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The Intertwined Memories of an Irrigation Canal and Humanity: The Local Stories of Chianan Irrigation Canal
Starting in 2015 the Tainan Municipal Administration of Cultural Heritage began commissioning a series of professional teams to interview people about their memories of Chianan Irrigation Canal. These interviews revealed the local stories of Chainan Plain’s golden fields.

Liujia District’s Jingpu Pond is a hidden gem filled with beautiful bald cypress trees. Next to a Chinese banyan tree by the shore sits a pumping station from the Japanese colonial period. The last station manager is now 90 years old. The older gentleman reflected, “I was a cow herder for a wealthy family when I was child. Then I worked for the Irrigation Association. Everyday, I would carry diesel fuel by myself to the station, and start the pump, following the steps I learned from my predecessor. Water was pumped from the pond for the farmers to irrigate their land. When the pump broke down or the water outlet was plugged, I would have to quickly fix the machine using what simple tools I had. There could not be any delay.” After the completion of Zengwen Dam in 1973, the total irrigation water volume increased, and the pond was repurposed as a small return-flow reservoir. Jingpu Pond pumping station officially closed down. The old gentleman was transferred to another station. “During my time working at Jingpu Pond, I got married, and had children,” he said. “When I was off work, I would take my children to the shallow waters to play while I caught fish for food. My children loved it there. “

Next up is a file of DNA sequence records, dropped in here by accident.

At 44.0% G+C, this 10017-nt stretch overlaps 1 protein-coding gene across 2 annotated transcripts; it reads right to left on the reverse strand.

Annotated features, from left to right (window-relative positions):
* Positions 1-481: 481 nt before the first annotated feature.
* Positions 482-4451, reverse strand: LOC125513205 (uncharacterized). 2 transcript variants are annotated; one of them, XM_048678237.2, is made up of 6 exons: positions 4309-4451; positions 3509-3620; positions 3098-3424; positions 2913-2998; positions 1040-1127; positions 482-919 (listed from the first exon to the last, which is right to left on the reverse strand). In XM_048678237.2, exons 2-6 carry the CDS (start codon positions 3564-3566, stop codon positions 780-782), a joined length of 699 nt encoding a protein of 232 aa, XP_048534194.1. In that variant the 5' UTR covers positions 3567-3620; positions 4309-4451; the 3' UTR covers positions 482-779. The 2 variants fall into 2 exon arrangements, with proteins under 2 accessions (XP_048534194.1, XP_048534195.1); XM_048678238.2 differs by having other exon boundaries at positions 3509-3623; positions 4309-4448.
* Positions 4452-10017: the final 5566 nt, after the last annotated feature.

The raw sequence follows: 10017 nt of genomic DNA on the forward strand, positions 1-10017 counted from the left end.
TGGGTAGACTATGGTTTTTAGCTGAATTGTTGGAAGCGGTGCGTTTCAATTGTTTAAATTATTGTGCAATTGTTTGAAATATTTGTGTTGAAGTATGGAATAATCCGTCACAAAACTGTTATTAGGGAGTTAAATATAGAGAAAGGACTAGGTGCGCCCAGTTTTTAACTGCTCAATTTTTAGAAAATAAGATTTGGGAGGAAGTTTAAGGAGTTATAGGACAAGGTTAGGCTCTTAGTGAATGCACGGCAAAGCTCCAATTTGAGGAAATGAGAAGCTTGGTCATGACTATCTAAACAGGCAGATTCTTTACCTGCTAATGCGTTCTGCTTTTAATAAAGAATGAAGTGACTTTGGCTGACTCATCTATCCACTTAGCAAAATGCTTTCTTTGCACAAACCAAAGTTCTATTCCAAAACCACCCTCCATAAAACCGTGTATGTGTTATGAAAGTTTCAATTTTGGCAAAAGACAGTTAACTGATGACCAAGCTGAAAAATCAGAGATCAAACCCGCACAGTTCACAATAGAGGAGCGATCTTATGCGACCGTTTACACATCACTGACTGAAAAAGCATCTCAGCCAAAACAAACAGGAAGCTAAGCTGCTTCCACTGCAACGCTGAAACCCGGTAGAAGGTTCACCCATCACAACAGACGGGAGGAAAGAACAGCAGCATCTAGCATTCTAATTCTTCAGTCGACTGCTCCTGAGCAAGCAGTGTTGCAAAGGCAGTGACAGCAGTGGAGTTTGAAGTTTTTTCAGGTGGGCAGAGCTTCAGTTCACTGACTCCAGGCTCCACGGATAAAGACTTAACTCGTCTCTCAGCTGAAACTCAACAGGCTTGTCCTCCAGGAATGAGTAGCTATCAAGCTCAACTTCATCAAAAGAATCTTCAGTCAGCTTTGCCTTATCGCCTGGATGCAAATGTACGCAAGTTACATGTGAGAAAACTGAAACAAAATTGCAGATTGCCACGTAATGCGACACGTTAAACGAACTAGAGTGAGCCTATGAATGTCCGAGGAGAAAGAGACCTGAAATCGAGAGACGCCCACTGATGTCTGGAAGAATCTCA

In the salt producing area -- Qigu District -- lives a granny who worked as an irrigation handler and team leader for 40 years. She was one of the very few female irrigation handlers on Chianan Plain. She smiled and said, “If it wasn’t for the difficult life, no woman would want to go out and look after the irrigation.” When the granny was young, she worked as an Irrigation Association irrigation handler on top of her already heavy farm work and housework. She would check the irrigation system twice a day, once in the morning and once in the evening. “A collapsed canal is the most difficult to handle!” she said. “Back then there were many dirt canal dykes. When a dyke collapsed, I would quickly ride my motorcycle to notify the work station to close off the water. If I was too slow to react, it meant farmers had less water to use.” She doesn’t know how to read, so when she had to pass out water supply notifications, she would ask the Irrigation Association work station to help. They helped her lay out hundreds of water supply notifications on the ground and separated them into different bundles according to their neighborhoods. She would then drive her motorcycle to deliver the notifications. During the irrigating period, she maintained a fair yet strict attitude. As a result, she was respected and praised by the farmers in her irrigation zone. Though granny was only checking on the irrigation system, her job still required intelligence, hard work, and maintaining constant contact with the farmers.

The memories of Chianan Irrigation Canal are scattered all around Chianan Plain. These memories emit a gentle warmth that radiates from the great irrigation engineering project intertwining with the people who benefited from it.